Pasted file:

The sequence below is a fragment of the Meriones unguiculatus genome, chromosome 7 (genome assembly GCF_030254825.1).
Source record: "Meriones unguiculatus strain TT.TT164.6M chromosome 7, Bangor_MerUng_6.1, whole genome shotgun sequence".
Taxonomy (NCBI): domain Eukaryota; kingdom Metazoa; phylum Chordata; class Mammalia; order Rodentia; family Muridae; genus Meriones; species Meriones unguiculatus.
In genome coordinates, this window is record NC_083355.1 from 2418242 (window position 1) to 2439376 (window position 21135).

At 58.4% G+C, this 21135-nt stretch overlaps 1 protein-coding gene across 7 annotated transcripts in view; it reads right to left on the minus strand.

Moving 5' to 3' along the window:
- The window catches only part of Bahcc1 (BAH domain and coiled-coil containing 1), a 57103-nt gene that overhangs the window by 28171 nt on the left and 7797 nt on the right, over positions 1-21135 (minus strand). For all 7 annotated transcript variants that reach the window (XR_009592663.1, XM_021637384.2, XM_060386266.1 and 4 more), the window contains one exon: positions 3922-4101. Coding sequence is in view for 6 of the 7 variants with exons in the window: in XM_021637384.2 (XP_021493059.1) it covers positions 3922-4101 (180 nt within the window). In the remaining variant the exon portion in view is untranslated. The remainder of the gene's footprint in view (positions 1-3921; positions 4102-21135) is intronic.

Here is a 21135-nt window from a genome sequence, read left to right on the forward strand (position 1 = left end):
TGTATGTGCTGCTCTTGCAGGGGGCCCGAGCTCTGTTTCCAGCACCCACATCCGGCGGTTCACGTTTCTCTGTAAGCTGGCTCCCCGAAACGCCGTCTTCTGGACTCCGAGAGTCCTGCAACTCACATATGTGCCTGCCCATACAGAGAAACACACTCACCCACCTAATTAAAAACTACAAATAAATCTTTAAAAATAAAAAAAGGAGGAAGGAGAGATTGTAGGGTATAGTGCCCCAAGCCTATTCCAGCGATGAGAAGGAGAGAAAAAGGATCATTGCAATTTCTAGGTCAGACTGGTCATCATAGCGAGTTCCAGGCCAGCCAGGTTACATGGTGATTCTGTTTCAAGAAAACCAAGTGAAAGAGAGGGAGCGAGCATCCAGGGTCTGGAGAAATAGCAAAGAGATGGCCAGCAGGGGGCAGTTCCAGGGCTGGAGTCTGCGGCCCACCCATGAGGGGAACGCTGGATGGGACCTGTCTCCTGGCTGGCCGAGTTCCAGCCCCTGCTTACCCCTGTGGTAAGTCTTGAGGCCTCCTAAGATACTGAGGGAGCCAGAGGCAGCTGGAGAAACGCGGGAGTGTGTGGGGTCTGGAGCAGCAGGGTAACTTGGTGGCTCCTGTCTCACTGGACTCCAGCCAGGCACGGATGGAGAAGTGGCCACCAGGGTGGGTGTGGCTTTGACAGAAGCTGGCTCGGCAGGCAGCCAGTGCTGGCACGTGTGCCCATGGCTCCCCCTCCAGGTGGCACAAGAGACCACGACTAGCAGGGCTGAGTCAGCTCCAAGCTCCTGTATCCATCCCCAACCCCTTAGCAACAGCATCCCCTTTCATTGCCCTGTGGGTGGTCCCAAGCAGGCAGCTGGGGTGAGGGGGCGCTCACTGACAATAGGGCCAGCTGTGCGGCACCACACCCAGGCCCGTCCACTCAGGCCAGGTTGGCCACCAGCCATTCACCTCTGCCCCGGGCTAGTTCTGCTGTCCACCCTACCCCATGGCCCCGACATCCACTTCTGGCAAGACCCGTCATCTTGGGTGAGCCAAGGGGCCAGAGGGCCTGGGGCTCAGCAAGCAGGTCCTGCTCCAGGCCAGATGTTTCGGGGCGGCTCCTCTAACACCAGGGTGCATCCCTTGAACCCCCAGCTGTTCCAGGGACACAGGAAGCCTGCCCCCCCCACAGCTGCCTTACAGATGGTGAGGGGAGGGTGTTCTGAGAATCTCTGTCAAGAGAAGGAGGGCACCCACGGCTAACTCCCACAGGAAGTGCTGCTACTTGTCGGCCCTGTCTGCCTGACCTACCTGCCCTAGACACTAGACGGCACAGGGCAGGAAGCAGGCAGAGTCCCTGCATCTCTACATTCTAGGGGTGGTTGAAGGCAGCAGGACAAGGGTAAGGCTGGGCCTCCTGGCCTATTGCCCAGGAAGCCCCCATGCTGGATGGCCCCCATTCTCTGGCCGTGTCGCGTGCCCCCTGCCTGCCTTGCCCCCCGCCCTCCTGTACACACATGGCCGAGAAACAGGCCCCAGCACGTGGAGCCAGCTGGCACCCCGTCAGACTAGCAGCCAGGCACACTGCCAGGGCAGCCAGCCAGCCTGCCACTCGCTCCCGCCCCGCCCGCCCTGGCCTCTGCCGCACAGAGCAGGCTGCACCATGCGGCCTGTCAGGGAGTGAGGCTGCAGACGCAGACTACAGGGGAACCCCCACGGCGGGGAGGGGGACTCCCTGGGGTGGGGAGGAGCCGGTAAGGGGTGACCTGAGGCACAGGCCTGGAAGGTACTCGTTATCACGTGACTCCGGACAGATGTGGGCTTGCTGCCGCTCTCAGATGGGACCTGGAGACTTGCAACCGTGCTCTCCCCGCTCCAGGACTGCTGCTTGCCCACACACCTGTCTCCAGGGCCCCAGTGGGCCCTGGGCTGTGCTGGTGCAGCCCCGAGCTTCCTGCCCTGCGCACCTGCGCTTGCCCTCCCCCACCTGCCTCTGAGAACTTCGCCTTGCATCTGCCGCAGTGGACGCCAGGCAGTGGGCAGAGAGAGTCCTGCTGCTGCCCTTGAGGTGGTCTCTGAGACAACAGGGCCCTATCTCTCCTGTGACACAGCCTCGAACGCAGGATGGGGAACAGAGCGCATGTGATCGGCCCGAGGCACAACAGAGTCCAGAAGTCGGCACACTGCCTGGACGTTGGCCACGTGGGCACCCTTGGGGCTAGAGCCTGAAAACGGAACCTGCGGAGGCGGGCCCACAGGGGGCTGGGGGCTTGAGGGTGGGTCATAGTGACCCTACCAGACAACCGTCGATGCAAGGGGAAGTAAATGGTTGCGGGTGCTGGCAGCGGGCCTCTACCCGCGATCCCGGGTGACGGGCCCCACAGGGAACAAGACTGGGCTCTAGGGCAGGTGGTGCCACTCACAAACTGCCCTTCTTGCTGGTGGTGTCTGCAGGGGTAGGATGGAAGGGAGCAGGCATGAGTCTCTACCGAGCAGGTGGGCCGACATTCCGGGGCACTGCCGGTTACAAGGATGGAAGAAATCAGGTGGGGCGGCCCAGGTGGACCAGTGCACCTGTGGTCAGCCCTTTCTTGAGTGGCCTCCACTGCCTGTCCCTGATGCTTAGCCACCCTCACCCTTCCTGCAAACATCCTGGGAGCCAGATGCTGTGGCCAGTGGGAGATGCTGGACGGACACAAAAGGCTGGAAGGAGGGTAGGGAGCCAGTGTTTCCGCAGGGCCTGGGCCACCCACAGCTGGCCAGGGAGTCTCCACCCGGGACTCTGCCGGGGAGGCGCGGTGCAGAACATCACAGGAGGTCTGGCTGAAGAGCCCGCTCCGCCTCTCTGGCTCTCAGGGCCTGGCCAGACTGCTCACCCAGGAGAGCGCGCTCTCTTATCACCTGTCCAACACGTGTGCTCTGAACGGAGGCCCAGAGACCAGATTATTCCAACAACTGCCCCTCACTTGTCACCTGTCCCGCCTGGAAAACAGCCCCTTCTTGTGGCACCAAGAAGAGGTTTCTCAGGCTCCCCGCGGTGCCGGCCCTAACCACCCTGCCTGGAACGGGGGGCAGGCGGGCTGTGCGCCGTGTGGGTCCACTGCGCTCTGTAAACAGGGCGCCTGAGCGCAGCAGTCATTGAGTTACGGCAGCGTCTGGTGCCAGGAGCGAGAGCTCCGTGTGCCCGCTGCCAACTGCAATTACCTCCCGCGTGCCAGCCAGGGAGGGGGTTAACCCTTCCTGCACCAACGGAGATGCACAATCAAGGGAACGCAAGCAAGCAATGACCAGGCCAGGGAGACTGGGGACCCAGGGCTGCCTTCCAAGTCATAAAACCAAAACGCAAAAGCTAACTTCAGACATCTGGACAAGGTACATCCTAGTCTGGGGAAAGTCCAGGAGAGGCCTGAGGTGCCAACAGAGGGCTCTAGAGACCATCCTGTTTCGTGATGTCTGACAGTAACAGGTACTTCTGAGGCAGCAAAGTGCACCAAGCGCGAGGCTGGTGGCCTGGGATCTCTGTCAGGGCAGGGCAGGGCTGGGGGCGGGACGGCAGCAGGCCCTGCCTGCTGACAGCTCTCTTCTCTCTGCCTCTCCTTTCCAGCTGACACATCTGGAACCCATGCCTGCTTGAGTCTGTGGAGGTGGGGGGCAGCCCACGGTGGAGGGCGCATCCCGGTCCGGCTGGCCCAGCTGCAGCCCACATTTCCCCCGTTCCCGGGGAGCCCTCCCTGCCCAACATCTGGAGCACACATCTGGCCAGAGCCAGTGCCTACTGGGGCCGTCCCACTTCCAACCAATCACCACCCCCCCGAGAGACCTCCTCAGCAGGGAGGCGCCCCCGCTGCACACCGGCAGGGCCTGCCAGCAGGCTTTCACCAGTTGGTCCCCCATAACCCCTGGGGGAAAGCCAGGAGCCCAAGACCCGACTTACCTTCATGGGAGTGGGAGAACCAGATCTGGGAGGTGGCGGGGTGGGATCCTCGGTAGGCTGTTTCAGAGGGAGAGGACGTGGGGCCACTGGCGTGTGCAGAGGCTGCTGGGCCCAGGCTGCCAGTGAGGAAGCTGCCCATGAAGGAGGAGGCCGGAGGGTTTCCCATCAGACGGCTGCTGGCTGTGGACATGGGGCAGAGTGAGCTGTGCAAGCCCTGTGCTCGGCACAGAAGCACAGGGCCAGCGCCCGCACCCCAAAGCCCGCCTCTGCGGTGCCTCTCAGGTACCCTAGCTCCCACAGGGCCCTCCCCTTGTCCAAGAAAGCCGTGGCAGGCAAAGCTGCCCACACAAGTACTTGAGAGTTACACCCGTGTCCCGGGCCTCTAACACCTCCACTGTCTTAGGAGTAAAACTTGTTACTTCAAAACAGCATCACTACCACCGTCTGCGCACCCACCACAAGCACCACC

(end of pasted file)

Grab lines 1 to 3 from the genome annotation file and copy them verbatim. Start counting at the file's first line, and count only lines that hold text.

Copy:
The sequence below is a fragment of the Meriones unguiculatus genome, chromosome 7 (genome assembly GCF_030254825.1).
Source record: "Meriones unguiculatus strain TT.TT164.6M chromosome 7, Bangor_MerUng_6.1, whole genome shotgun sequence".
Taxonomy (NCBI): domain Eukaryota; kingdom Metazoa; phylum Chordata; class Mammalia; order Rodentia; family Muridae; genus Meriones; species Meriones unguiculatus.